Barack’s speech was good on style, but very short on substance. What happens in a post Gaddaffi Libya? Who is paying the bill for the war and reconstruction costs? What really is the mission? If it was to protect civilians, why is Gaddaffi’s hometown being bombed? Who are these rebels? After all, Barack mentioned in the speech Monday March 28th 2011 that one of the reasons for the intervention was the fact that the rebels called for the help of the international community. So let’s make sense out of this. The rebels whom we still know nothing about-besides the fact that there was a large flow of foreign fighters into Iraq coming predominantly from Benghazi and surrounding cities at the height of the insurgency-asked for international help and the international community just went in to help them? Wow…There are Bahrainians who have asked for help. Where is the international community? But remaining on topic, we have helped avert a potentially really dire situation in Benghazi by destroying Gaddaffi’s forces that encircled that city.

Again the UN resolution asks for the protection of civilians. So, it begs the question, which civilians? The civilians from the rebel control Benghazi? Or the civilians of Libya? As we are well aware, on the first night of the assault on Libya, the U.S. fired over 100 cruise missiles into Libya, specifically in the heavily populated capital of Tripoli. We are obviously led to believe that those missiles hit all the targets it intended to hit and there were no civilian casualties. That may all be true except we know that there is always collateral damage when one fights wars, especially from the air. Additionally, what about those civilians who are genuinely in support of Gaddaffi? Does the UN Security Council resolution make a distinction between those civilians and the rebels?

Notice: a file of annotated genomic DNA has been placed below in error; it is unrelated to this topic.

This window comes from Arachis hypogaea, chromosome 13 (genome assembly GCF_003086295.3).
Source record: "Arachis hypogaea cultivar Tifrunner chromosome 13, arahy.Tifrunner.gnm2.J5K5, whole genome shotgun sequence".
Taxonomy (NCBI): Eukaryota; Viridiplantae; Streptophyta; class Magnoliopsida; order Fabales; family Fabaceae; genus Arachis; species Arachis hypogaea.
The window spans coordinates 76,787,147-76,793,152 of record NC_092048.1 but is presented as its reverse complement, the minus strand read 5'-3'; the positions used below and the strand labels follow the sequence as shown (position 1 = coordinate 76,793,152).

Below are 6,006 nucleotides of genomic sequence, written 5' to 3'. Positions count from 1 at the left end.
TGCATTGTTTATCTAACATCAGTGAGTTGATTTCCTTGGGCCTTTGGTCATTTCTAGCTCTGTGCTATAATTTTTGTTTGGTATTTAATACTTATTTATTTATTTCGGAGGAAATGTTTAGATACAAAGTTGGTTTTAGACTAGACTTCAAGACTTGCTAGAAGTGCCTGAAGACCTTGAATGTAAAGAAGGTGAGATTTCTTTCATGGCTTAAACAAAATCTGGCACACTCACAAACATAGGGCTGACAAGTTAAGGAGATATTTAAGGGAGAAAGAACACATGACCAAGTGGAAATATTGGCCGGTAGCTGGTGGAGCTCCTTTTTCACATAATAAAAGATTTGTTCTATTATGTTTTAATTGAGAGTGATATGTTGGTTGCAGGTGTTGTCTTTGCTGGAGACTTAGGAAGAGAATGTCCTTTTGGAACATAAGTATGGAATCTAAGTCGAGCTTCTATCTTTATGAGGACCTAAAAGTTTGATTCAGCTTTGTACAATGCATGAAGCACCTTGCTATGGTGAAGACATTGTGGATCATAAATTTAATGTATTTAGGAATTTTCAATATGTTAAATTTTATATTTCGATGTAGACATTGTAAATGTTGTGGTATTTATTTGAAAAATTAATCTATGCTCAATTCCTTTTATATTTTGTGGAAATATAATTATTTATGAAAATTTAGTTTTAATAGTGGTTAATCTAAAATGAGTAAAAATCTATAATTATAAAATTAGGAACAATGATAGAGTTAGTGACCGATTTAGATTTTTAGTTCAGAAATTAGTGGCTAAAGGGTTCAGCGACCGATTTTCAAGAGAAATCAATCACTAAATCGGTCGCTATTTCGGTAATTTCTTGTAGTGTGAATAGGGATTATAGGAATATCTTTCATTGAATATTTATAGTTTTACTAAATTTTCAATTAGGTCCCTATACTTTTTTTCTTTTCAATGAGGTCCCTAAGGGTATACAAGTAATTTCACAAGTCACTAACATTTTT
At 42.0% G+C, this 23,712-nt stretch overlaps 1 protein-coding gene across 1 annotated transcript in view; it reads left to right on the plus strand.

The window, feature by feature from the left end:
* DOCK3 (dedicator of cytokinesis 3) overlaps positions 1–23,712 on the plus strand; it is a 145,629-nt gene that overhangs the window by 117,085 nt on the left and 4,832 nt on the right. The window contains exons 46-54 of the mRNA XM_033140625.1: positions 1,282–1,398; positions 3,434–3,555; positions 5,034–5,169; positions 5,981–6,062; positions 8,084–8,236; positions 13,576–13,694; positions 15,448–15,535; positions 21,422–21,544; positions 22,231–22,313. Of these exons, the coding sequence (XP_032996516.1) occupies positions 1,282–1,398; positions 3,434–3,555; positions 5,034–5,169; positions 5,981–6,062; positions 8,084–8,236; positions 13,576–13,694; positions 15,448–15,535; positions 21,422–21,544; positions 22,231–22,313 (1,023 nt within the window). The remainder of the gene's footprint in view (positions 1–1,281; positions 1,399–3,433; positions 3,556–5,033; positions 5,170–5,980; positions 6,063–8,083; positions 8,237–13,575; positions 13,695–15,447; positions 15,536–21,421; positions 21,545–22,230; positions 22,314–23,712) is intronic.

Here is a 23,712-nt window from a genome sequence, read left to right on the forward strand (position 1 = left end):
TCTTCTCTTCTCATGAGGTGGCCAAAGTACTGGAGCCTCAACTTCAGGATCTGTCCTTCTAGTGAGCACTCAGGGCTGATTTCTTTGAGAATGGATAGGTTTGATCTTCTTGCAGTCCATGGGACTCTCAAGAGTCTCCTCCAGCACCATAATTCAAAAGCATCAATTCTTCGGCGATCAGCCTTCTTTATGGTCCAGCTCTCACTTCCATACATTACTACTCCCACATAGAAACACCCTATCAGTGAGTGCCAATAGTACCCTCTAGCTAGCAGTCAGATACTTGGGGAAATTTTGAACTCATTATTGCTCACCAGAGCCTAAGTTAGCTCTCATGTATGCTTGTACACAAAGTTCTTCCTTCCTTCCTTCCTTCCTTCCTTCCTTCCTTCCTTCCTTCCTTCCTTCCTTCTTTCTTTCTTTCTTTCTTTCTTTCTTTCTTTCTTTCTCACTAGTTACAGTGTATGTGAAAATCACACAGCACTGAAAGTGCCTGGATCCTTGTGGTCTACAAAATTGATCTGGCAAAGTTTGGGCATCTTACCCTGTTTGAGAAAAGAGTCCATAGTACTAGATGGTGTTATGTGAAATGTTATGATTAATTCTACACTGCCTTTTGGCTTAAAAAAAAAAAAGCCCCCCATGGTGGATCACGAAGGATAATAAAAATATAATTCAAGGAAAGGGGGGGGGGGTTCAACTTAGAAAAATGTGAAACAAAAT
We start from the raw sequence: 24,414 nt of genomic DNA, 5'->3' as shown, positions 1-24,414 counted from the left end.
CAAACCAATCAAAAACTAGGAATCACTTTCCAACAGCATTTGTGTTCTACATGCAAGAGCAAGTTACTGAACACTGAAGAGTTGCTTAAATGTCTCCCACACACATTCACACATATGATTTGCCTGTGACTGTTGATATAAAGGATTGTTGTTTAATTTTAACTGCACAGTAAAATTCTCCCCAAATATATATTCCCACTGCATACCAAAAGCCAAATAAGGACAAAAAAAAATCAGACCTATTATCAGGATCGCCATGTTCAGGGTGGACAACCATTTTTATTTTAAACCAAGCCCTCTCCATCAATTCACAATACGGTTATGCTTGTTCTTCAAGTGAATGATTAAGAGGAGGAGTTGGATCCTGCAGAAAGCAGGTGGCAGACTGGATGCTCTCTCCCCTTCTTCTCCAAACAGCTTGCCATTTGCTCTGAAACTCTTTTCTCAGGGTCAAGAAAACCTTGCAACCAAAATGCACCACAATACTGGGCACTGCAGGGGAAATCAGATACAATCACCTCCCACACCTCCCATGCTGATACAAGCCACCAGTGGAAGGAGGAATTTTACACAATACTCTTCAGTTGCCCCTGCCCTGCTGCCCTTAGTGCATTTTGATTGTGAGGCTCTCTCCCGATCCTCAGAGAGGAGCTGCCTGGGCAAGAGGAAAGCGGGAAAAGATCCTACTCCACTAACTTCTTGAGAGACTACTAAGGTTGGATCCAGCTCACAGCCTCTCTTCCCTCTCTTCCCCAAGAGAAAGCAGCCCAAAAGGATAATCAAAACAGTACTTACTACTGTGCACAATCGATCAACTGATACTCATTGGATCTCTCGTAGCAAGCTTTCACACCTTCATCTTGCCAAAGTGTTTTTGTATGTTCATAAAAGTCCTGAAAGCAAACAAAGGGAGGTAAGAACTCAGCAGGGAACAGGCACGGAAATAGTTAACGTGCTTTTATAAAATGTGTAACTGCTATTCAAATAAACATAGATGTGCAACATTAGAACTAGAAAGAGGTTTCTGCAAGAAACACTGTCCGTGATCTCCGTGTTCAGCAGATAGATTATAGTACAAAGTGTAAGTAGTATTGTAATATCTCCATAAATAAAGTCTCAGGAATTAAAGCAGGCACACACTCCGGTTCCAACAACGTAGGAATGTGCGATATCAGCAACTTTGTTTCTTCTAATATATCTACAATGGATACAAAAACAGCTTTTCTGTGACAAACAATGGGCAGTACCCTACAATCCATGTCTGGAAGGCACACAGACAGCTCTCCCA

Secondly, if the mandate calls for protecting civilians, why is the U.S. considering arming the rebels directly or indirectly? Do they not think that these rebels will kill a civilian population that sympathizes with Gaddaffi? Yet the U.S. and her allies state that they are neutral in this conflict. They are concerned about a humanitarian crisis, yet this is the same U.N. body that gave Libya a seat on the U.N. human rights council until 2013. The United Nations lost credibility a long time ago on certain global issues, chiefly security and peace issues.